Happy New Year, Friends!
My own New Year’s celebrations were pretty tame by some standards—dinner
at home with family, followed by watching fireworks from my upstairs
patio. My daughters Becky and Ginny were with me, along with their families,
and we were delighted to have my children’s father Jack and his
wife Malone join us for dinner on New Year’s Eve. This is my favorite
way to welcome the New Year, quietly with family and friends.
Earlier in the week my long-time friends from Pennsylvania Bob and May
Johnson paid me a visit, bringing their daughter, son-in-law, and their
two children with them. I was very happy to see them and reminisce about
Surrounded with friends and family over the New Year. Pat stands
with her friend May Johnson (right) while their grandchildren take up
positions in the banyan tree near Pat's house in St. Petersburg, Florida.
Now that the holidays are behind us, I will start working
again. There are a number of paintings I need to finish by rapidly approaching
deadlines, and Becky and I have plans for some new etchings, too.
In the meantime, Becky’s oldest daughter Sofie has learned to
ride a bike, and Michela is working on it. It’s exciting to see
the children grow and develop before my very eyes.
Sofie learns to ride with her Mom, Becky.
One day, all the kids climbed a banyan tree, reminding
me of the day my own children did the same thing and inspired me to
paint All in theTree, the original of which hangs in my museum
in Waynesboro, Virginia. A couple years ago I painted a similar scene,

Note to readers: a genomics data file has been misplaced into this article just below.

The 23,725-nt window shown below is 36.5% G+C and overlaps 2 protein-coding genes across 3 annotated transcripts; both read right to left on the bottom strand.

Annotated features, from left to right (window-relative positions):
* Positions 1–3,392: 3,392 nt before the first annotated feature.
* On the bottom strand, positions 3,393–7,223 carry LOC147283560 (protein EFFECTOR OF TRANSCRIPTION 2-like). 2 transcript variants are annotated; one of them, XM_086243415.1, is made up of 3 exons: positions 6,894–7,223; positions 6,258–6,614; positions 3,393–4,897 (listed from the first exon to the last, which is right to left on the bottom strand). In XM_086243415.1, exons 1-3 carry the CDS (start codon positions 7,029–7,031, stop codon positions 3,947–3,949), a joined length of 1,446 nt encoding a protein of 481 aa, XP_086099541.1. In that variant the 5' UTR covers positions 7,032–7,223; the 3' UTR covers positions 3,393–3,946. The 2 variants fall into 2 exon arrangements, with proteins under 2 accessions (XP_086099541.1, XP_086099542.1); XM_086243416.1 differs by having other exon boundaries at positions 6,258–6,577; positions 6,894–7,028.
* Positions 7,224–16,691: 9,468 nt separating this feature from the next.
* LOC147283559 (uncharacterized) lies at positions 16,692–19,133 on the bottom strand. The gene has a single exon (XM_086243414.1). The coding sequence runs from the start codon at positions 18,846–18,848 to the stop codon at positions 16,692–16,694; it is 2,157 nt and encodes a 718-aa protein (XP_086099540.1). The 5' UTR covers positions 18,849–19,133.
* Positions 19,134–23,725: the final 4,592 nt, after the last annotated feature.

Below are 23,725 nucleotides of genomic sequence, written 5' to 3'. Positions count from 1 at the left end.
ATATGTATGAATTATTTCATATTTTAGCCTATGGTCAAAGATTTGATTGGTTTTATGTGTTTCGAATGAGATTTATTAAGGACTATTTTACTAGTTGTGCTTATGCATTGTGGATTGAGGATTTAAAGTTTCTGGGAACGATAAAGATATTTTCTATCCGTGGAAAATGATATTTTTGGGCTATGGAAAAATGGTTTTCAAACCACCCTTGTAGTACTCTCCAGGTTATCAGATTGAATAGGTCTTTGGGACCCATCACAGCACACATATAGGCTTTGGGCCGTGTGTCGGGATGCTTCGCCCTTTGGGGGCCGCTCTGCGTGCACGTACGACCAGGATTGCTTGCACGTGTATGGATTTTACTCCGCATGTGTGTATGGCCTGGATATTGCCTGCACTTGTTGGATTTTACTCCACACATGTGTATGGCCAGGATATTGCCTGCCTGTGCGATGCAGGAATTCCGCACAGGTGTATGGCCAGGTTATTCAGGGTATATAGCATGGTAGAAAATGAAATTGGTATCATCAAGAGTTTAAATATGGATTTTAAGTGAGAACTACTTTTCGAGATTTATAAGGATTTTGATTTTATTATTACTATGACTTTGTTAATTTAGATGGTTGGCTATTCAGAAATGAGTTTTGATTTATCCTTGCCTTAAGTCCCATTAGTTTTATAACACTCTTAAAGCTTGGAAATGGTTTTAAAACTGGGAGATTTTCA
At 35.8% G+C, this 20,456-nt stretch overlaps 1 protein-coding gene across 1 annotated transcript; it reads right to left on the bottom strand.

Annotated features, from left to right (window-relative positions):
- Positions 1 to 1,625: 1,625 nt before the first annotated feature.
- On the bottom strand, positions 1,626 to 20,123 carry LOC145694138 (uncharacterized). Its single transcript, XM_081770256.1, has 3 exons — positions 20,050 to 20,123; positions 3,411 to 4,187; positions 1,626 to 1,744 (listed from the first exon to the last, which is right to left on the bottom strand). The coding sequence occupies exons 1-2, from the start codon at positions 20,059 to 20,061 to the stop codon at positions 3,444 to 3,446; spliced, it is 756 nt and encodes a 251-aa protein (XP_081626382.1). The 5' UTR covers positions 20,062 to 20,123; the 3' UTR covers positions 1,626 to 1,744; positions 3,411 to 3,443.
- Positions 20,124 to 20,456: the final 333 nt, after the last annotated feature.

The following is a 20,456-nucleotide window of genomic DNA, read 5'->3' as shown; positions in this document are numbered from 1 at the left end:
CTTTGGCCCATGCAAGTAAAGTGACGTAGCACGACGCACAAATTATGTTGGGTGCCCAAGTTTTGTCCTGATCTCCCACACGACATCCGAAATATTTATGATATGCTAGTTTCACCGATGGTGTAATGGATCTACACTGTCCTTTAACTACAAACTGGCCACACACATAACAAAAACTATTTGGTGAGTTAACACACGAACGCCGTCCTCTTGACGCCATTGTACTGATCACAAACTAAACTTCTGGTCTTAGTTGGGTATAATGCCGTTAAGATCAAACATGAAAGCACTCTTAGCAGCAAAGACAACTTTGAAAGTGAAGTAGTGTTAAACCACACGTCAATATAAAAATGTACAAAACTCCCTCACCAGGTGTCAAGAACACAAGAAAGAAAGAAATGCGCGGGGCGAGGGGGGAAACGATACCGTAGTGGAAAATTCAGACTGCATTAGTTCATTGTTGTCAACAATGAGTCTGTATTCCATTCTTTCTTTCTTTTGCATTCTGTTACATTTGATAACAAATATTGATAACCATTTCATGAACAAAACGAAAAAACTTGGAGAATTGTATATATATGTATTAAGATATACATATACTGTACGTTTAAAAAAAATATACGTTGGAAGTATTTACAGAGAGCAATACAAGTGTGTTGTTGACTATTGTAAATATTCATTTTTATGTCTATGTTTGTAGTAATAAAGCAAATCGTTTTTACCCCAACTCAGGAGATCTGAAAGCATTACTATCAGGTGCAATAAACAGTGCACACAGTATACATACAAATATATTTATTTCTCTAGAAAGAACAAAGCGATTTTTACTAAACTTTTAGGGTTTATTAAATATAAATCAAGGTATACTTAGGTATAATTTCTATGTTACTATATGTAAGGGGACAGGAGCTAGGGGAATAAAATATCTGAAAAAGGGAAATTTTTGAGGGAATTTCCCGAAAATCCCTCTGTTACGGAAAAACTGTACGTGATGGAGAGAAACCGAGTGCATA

Stronger Together, which depicts multi-racial children in a
tree and is still available as a print.
Becky with the kids, all in the tree.
Pat's painting All in the Tree which which hangs in the permanent
collection at the P. Buckley Moss Museum.
As a young mother, I strove to teach my children many
things and to pass on to them anything useful I had learned in life.
As a grandparent, I realize now that my children also taught me many
things, and their children are continuing to teach me today.
Life's a Beach for Corrado. Our esteemed Director of the P. Buckley
Museum catches some well-earned rays.
Family is so very important, and my heart aches for the
tsunami victims who have lost not only family members but everything
else in their lives as well. This is a disaster of Biblical proportions,
and it will take a global effort to provide relief. I encourage everyone
to “give as they are able,” to quote our country’s
President. I’m working on an idea for a fundraising print, and
I’ll give you more information about it soon.
Let’s “grow stronger together” in 2005.
Stronger Together. $125